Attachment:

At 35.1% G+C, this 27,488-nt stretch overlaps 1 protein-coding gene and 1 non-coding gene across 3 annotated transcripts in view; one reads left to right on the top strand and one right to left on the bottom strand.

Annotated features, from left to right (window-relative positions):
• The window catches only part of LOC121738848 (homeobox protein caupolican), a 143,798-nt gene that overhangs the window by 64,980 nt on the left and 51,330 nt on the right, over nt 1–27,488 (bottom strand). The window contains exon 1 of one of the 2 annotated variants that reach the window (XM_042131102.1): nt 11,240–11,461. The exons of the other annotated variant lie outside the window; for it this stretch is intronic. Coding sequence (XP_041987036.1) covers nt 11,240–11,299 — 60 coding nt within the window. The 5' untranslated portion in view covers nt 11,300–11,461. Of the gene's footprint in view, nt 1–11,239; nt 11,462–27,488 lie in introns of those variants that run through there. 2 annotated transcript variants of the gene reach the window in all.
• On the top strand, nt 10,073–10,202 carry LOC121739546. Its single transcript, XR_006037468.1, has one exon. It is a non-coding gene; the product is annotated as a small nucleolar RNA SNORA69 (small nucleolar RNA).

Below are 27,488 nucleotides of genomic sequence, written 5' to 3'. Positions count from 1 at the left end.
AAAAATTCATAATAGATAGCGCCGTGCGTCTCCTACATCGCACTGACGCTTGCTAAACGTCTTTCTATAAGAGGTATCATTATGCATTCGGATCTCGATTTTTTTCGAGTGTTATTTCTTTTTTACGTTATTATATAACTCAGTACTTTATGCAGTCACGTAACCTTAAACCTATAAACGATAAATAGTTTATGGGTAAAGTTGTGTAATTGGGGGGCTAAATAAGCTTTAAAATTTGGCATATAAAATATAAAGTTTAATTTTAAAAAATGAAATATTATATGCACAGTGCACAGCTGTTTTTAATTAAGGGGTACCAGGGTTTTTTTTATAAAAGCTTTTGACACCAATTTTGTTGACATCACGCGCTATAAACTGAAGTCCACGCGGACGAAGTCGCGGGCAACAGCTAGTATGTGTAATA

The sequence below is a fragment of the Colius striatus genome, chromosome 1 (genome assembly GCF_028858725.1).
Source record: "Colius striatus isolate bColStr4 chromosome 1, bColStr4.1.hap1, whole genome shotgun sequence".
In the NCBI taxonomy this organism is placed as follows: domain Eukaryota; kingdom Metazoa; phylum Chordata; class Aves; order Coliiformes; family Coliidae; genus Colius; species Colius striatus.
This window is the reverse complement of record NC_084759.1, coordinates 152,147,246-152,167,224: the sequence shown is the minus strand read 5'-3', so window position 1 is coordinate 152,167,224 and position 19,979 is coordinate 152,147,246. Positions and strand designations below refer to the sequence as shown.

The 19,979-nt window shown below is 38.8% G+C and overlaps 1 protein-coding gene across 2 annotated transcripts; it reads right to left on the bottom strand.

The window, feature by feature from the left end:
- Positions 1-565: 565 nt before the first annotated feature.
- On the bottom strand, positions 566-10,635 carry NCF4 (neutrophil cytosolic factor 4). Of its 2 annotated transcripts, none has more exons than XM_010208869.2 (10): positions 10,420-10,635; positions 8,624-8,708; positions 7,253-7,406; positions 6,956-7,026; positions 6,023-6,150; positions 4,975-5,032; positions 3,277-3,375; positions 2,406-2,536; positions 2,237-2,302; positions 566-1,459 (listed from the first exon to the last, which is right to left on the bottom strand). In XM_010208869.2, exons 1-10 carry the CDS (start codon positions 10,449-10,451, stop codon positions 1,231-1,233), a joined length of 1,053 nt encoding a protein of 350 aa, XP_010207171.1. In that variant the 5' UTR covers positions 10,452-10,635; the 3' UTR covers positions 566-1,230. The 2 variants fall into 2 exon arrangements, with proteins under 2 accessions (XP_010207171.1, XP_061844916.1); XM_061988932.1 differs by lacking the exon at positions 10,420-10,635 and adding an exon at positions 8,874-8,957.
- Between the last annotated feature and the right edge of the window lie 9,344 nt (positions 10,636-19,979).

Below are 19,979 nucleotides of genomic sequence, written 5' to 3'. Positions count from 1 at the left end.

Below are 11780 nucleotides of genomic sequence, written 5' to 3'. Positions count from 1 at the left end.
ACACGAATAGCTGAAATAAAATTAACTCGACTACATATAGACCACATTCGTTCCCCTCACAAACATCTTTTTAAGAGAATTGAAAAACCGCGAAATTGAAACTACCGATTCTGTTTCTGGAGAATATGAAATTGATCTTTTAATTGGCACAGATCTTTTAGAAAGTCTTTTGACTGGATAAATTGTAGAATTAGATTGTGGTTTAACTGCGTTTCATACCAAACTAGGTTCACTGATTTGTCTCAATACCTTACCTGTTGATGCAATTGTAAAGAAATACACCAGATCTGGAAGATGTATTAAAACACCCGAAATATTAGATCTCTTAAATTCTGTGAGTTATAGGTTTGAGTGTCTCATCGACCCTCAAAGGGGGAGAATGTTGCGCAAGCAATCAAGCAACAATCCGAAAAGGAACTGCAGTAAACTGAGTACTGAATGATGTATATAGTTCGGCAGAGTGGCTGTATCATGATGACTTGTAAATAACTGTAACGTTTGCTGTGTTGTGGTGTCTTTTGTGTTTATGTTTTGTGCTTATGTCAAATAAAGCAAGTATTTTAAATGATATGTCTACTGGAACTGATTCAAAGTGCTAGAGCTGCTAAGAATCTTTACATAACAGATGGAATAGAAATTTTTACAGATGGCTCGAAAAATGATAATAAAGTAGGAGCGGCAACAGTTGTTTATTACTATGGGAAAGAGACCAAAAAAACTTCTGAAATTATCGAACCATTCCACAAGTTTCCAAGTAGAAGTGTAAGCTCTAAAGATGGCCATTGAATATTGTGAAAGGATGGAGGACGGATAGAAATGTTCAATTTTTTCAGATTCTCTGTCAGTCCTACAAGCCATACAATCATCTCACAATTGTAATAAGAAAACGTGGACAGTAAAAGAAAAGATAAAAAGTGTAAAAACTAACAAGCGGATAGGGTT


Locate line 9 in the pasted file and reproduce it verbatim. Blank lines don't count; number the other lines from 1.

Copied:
In the NCBI taxonomy this organism is placed as follows: domain Eukaryota; kingdom Metazoa; phylum Chordata; class Aves; order Coliiformes; family Coliidae; genus Colius; species Colius striatus.